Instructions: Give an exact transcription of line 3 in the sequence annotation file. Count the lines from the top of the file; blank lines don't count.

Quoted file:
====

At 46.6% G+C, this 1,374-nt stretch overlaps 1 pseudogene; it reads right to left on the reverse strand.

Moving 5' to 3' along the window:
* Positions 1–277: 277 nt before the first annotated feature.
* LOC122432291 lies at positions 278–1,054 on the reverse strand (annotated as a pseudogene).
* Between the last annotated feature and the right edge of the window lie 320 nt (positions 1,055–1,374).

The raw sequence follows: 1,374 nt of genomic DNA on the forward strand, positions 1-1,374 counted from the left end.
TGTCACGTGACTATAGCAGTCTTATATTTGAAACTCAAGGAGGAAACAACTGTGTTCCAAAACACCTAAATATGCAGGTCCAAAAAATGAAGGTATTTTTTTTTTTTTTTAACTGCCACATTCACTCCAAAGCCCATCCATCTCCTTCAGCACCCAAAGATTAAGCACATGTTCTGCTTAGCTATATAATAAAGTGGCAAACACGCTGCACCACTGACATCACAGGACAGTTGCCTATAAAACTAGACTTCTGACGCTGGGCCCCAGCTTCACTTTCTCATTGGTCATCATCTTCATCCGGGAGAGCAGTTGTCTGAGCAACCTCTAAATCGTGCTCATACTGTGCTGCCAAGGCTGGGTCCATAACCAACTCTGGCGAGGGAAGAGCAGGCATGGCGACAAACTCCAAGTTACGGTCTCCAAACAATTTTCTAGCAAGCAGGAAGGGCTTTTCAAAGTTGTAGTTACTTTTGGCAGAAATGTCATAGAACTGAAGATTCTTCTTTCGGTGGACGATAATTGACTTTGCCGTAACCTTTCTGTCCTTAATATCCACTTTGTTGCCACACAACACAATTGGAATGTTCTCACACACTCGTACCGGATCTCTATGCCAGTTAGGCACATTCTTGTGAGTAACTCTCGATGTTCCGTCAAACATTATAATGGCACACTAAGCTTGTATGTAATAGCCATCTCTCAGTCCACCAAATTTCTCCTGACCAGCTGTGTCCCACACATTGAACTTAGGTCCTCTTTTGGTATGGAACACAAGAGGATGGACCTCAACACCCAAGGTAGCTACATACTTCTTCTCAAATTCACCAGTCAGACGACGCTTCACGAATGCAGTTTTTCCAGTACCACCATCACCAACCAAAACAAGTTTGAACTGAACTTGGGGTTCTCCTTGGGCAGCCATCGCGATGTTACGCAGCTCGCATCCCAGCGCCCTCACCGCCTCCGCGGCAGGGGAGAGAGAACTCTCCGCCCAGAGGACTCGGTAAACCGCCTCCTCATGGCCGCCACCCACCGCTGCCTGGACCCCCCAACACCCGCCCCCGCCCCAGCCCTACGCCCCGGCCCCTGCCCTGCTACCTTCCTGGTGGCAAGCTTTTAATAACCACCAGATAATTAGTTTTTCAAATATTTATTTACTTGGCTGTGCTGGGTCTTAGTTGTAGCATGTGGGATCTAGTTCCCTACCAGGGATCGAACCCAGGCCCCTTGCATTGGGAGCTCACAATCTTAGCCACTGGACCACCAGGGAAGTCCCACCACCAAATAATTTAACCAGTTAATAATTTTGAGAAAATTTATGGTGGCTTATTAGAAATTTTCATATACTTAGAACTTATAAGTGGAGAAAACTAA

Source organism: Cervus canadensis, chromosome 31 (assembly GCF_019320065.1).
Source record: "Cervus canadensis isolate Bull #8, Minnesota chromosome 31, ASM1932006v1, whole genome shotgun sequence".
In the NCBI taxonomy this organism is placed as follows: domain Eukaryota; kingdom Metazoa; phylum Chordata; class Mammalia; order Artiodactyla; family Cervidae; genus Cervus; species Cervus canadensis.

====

* Positions 1–277: 277 nt before the first annotated feature.